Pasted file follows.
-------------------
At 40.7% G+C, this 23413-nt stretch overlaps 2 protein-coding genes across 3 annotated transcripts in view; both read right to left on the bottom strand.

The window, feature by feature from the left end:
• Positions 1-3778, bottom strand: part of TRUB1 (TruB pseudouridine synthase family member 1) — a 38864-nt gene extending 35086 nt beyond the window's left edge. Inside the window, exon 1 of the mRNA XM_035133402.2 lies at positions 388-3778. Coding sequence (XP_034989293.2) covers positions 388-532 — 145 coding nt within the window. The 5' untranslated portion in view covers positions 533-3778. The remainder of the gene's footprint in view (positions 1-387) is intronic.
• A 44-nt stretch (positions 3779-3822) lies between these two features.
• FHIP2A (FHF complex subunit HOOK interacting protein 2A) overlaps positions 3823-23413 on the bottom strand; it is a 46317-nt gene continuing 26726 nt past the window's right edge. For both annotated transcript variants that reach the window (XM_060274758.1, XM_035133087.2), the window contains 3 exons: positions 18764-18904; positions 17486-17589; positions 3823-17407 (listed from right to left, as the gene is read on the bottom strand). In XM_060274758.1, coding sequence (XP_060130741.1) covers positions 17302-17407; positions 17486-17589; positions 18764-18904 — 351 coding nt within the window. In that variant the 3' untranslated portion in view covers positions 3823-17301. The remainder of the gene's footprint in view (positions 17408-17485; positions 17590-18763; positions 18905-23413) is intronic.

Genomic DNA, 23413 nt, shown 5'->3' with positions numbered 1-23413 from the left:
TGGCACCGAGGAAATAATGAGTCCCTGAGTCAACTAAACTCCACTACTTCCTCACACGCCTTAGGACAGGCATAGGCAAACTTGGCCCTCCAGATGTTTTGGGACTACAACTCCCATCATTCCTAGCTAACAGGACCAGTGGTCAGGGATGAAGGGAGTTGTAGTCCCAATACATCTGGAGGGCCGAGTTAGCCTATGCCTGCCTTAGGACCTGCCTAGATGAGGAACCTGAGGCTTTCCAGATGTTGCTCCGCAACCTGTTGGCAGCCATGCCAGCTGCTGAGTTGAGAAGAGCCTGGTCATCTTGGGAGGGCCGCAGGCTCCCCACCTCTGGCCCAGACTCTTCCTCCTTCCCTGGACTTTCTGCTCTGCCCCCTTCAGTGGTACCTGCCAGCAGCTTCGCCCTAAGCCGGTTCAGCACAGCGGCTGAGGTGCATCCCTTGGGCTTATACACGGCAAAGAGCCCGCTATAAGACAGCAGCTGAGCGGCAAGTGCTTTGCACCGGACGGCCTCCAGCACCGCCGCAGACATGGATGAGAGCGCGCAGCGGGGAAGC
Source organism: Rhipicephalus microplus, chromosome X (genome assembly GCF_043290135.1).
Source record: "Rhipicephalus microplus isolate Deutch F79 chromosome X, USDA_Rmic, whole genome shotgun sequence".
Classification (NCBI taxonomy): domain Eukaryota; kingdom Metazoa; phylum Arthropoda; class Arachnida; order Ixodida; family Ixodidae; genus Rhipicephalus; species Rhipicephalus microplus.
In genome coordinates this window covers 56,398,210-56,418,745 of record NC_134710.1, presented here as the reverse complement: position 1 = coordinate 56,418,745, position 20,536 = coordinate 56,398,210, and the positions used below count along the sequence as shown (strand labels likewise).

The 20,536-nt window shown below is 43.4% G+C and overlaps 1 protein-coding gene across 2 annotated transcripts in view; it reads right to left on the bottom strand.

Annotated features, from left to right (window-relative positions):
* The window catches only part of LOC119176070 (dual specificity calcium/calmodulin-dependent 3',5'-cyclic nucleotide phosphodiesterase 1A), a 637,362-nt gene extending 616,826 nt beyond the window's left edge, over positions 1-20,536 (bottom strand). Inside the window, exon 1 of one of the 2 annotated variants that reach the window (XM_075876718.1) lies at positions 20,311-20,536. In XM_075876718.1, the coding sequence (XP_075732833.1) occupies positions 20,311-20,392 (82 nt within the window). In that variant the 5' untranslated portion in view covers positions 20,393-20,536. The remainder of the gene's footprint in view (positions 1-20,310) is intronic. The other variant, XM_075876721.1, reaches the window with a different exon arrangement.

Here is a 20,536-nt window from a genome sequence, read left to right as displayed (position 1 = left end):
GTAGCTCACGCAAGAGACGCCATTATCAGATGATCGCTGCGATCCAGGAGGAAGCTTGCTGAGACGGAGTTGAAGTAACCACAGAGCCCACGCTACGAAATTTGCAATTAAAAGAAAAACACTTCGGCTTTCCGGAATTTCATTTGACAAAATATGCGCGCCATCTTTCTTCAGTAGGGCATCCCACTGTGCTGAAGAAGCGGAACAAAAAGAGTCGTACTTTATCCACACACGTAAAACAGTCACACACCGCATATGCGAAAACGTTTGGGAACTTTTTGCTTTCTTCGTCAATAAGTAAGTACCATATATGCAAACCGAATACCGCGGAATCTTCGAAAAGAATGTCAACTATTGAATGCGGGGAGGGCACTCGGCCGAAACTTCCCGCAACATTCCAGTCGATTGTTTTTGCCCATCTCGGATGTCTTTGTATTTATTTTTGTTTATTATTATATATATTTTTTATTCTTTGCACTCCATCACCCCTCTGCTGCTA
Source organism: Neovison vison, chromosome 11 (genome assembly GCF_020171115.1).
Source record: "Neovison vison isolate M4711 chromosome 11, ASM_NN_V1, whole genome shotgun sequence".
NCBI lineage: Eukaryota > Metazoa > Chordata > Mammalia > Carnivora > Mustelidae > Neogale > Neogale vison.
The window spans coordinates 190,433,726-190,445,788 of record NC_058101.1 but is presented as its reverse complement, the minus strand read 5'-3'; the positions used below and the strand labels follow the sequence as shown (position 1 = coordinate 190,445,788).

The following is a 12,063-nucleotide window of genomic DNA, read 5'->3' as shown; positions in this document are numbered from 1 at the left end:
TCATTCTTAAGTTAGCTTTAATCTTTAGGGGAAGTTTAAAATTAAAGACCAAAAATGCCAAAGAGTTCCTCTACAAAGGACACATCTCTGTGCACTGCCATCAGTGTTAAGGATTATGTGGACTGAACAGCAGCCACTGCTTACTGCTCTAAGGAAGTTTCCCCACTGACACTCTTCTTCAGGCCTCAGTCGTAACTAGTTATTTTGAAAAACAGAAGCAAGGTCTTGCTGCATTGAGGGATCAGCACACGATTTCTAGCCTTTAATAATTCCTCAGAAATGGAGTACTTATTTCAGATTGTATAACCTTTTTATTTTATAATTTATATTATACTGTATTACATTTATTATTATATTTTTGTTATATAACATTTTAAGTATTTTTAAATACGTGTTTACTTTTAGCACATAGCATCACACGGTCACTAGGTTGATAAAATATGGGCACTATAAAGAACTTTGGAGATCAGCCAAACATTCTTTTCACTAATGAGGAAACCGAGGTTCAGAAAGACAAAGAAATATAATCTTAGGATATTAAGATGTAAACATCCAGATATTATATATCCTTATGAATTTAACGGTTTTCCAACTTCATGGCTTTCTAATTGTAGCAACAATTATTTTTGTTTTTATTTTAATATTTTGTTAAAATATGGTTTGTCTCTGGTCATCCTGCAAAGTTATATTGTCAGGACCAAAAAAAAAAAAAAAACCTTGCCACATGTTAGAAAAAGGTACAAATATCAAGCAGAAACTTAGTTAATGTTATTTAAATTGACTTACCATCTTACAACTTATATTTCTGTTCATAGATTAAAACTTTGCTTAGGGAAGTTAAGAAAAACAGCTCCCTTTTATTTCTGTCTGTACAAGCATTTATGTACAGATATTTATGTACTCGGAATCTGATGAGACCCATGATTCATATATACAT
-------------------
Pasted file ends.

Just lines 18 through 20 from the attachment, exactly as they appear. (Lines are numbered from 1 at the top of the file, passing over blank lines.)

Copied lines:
Source record: "Neovison vison isolate M4711 chromosome 11, ASM_NN_V1, whole genome shotgun sequence".
NCBI lineage: Eukaryota > Metazoa > Chordata > Mammalia > Carnivora > Mustelidae > Neogale > Neogale vison.
The window spans coordinates 190,433,726-190,445,788 of record NC_058101.1 but is presented as its reverse complement, the minus strand read 5'-3'; the positions used below and the strand labels follow the sequence as shown (position 1 = coordinate 190,445,788).